“Exactly so,” said the Major.

“What are those now we may conjecture?” continued Glenarvan. “That the shipwreck occurred in the southern seas; and here I would draw your attention at once to the incomplete word GONIE. Doesn’t the name of the country strike you even in the mere mention of it?”

“Patagonia!” exclaimed Lady Helena.

“Undoubtedly.”

“But is Patagonia crossed by the 37th parallel?” asked the Major.

“That is easily ascertained,” said the captain, opening a map of South America. “Yes, it is; Patagonia just touches the 37th parallel. It cuts through Araucania, goes along over the Pampas to the north, and loses itself in the Atlantic.”

“Well, let us proceed then with our conjectures. The two sailors and the captain LAND— land where? CONTIN— on a continent; on a continent, mark you, not an island. What becomes of them? There are two letters here providentially which give a clew to their fate — PR, that must mean prisoners, and CRUEL INDIAN is evidently the meaning of the next two words. These unfortunate men are captives in the hands of cruel Indians. Don’t you see it? Don’t the words seem to come of themselves, and fill up the blanks? Isn’t the document quite clear now? Isn’t the sense self-evident?”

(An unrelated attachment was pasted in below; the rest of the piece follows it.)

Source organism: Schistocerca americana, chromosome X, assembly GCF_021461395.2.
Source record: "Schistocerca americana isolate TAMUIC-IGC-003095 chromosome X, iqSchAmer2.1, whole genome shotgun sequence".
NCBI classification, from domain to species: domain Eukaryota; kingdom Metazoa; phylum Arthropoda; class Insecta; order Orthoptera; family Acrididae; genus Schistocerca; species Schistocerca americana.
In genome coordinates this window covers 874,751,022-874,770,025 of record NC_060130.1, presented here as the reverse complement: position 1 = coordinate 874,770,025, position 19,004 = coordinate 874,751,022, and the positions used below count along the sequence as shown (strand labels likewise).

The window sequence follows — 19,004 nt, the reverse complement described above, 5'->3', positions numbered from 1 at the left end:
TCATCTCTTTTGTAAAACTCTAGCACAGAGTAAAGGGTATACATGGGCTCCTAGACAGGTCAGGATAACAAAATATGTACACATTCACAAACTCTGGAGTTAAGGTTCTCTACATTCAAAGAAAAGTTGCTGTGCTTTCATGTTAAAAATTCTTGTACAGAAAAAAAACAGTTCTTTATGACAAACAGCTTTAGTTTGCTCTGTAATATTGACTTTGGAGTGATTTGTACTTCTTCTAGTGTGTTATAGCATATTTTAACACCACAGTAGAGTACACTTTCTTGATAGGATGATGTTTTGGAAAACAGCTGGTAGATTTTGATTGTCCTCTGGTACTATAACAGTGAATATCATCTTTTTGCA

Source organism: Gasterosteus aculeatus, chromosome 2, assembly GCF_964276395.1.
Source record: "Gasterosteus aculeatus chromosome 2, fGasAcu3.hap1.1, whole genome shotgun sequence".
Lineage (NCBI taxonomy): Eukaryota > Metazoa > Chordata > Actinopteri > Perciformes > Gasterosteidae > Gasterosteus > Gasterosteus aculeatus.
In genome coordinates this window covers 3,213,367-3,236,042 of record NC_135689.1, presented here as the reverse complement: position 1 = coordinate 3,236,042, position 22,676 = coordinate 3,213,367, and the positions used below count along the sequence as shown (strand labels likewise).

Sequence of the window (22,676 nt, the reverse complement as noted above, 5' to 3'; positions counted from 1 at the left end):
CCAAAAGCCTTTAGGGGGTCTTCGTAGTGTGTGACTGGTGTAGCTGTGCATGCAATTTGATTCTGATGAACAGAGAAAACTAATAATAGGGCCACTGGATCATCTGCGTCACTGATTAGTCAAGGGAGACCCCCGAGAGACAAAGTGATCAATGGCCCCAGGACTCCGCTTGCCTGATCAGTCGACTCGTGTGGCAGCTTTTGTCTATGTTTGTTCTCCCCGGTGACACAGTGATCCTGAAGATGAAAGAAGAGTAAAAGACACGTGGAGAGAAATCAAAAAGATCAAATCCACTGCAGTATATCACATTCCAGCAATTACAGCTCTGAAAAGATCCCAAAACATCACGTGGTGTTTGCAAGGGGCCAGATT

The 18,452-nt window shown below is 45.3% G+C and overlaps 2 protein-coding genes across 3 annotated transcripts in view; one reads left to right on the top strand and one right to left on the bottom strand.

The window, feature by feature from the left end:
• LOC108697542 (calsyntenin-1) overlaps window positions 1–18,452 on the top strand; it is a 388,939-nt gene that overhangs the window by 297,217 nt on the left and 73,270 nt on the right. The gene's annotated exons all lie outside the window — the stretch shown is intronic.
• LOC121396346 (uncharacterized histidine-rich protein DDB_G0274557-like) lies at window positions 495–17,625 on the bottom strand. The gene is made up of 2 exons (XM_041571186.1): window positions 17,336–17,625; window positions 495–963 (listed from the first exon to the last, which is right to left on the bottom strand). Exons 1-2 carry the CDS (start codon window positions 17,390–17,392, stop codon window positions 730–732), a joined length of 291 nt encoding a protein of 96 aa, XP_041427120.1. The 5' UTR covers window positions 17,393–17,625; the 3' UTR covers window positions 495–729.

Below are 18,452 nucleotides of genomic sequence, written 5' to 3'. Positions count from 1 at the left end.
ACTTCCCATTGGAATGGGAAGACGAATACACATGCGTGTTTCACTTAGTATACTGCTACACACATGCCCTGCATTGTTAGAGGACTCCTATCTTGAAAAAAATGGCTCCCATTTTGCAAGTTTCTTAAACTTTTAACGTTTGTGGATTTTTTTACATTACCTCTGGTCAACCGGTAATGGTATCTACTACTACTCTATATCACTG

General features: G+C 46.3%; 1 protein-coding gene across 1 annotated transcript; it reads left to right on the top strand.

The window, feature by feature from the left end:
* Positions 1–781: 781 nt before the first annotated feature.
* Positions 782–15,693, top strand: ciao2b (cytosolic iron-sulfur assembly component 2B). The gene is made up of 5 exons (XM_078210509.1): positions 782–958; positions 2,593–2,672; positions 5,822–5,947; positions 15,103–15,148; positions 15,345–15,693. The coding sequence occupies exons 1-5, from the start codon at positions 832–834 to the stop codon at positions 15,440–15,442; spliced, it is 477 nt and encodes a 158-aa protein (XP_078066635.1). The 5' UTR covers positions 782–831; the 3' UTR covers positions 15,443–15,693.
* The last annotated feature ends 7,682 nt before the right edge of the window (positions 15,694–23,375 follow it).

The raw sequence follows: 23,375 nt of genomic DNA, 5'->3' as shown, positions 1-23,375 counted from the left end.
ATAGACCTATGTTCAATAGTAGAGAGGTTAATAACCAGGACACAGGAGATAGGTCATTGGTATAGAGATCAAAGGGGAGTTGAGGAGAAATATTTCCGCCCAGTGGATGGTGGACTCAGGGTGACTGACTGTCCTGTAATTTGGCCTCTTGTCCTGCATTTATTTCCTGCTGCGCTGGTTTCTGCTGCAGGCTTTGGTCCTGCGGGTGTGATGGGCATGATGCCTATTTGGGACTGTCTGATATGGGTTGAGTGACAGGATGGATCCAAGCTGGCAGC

Glenarvan spoke in a tone of absolute conviction, and his enthusiastic confidence appeared contagious, for the others all exclaimed, too, “Yes, it is evident, quite evident!”

After an instant, Lord Edward said again, “To my own mind the hypothesis is so plausible, that I have no doubt whatever the event occurred on the coast of Patagonia, but still I will have inquiries made in Glasgow, as to the destination of the Britannia, and we shall know if it is possible she could have been wrecked on those shores.”

“Oh, there’s no need to send so far to find out that,” said John Mangles. “I have the Mercantile and Shipping Gazette here, and we’ll see the name on the list, and all about it.”

“Do look at once, then,” said Lord Glenarvan.

The file of papers for the year 1862 was soon brought, and John began to turn over the leaves rapidly, running down each page with his eye in search of the name required. But his quest was not long, for in a few minutes he called out: “I’ve got it! ‘May 30, 1862, Peru-Callao, with cargo for Glasgow, the Britannia, Captain Grant.’”

“Grant!” exclaimed Lord Glenarvan. “That is the adventurous Scotchman that attempted to found a new Scotland on the shores of the Pacific.”

“Yes,” rejoined John Mangles, “it is the very man. He sailed from Glasgow in the Britannia in 1861, and has not been heard of since.”